Origin and background
Formed in Los Angeles, California, circa 1999, The Bruxists are a performance art collective, in general, and experimental noise duo, in particular. The group maintain a visual aesthetic whose main feature is the optic orange traffic cone mask, the eyes and mouth of which are carved in the style of a crude Halloween jack-o'-lantern. This tall tapered head piece is an apparent tribute to the Cabaret Voltaire-era "Cubist costume" of Hugo Ball, as well as a parody of dunce masks and Ku Klux Klan hoods.
The Bruxists' sole constant member is Red E. Made, a punning pseudonym clearly drawn from the Readymades of Dadaist Marcel Duchamp. (The band's record label carries a Duchampian moniker: The Teeth's Loan & Trust Company, Consolidated.) The other half of the "powerless duo," A. Pseudo, is a floating member in the form of a volunteer from the band's live performance audience. The original A. Pseudo was a founding Bruxist who performed in the band's earliest days. His current whereabouts remain unknown.
Choosing to play live infrequently and in the Los Angeles area only, The Bruxists have performed at L.A. venues as varied as The CIA (California Institute of Abnormal Arts) and the infamous Rainbow Bar & Grill. Among their more well-received shows was a June 19, 2003 event at The MET Theatre in Hollywood, California. Also sharing this bill was The Cacophony Society. At that time, The Bruxists mimed along to mashups of artists such as The Dead Kennedys and The Banana Splits. Mock instruments consisted of a broom ("Sweep-o-caster") plugged into a "Box Fan Amp," and a vintage Hoover vacuum cleaner that functioned as a "suck-ass microphone." The most recent live Bruxists show took place October 31, 2010, in a puddle beneath a bridge near The Echo nightclub in Echo Park, California. This occasion found The Bruxists giving an impromptu Halloween performance dressed in costume as Los Angeles surf-noise-pop duo, Best Coast.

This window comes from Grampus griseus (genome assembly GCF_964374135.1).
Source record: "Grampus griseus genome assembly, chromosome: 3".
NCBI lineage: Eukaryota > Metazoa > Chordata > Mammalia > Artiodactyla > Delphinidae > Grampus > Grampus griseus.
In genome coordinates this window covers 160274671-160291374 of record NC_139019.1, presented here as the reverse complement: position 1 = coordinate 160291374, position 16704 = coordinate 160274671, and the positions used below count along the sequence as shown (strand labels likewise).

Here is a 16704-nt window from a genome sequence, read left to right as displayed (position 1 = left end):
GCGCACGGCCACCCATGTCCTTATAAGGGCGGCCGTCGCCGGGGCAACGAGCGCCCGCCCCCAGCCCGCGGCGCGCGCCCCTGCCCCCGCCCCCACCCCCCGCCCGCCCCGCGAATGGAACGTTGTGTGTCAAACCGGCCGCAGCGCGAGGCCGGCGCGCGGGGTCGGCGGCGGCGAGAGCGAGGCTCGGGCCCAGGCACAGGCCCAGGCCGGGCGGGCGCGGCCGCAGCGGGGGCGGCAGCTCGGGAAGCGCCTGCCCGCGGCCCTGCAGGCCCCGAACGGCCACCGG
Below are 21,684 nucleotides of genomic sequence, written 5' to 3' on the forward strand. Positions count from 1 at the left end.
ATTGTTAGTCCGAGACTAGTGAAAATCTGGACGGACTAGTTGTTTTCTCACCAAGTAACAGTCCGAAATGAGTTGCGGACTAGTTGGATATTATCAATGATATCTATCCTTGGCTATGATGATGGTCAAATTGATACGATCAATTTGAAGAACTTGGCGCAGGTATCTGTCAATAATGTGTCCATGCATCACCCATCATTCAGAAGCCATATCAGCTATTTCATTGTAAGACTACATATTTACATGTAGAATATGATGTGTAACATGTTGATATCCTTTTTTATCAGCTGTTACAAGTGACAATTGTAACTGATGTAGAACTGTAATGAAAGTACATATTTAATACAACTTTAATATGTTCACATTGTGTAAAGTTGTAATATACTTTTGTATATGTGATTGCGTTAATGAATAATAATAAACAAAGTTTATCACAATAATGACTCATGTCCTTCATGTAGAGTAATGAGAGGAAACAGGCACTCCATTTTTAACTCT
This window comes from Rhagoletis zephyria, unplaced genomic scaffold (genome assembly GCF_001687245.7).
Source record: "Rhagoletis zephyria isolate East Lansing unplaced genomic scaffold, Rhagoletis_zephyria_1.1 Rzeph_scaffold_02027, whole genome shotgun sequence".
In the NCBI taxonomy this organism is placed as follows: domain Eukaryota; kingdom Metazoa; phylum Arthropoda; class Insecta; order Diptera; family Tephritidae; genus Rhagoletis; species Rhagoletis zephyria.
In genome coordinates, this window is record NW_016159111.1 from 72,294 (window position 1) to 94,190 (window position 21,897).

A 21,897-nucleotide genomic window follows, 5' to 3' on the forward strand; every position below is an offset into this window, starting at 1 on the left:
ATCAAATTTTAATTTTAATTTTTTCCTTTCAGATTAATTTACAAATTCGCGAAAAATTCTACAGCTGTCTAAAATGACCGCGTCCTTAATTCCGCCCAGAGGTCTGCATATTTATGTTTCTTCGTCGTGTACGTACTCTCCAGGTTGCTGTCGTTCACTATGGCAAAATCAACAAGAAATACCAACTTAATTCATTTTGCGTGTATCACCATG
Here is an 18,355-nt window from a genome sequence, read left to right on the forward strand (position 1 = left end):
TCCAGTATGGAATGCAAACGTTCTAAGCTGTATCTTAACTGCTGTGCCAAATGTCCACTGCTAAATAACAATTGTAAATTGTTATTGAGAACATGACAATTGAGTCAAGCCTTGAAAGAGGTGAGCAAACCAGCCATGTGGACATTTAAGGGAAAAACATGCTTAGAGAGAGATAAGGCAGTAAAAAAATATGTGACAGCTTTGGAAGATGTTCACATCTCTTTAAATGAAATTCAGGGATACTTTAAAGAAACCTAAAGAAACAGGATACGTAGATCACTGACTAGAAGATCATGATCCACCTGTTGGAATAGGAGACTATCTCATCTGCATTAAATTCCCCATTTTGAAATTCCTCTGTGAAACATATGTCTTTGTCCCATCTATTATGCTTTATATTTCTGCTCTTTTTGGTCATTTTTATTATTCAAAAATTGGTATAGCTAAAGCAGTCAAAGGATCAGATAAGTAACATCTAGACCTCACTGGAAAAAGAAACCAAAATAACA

"What is the noise of one tooth grinding?"
"Bite the squib."
"The Bruxists do not believe in Bruxism. The Bruxists believe in Bruxists. And Cryptobruxists. Join the movement. Remember to floss. And flush."
"Humanity is a failed experiment. Everything is never enough. Life is under constant construction. Bring on the aliens, who've evolved beyond the need for teeth..."
Cracked media, protest, and anti-misogyny in performance art and free-form noise
Inspired by diverse influences ranging from John Cage and The Residents to Ernie Kovacs and Bill Hicks, The Bruxists traffic in sound-based performance art. One performance found the group lampooning the acronym of the Time Warner Inc.-owned CNN as the "Cartoon News Network," while they protested outside the Los Angeles CNN building on Sunset Boulevard. Another date found them handing out copies of Wolf Eyes CDs on the sidewalk outside The Hollywood Bowl before a performance by The Los Angeles Philharmonic.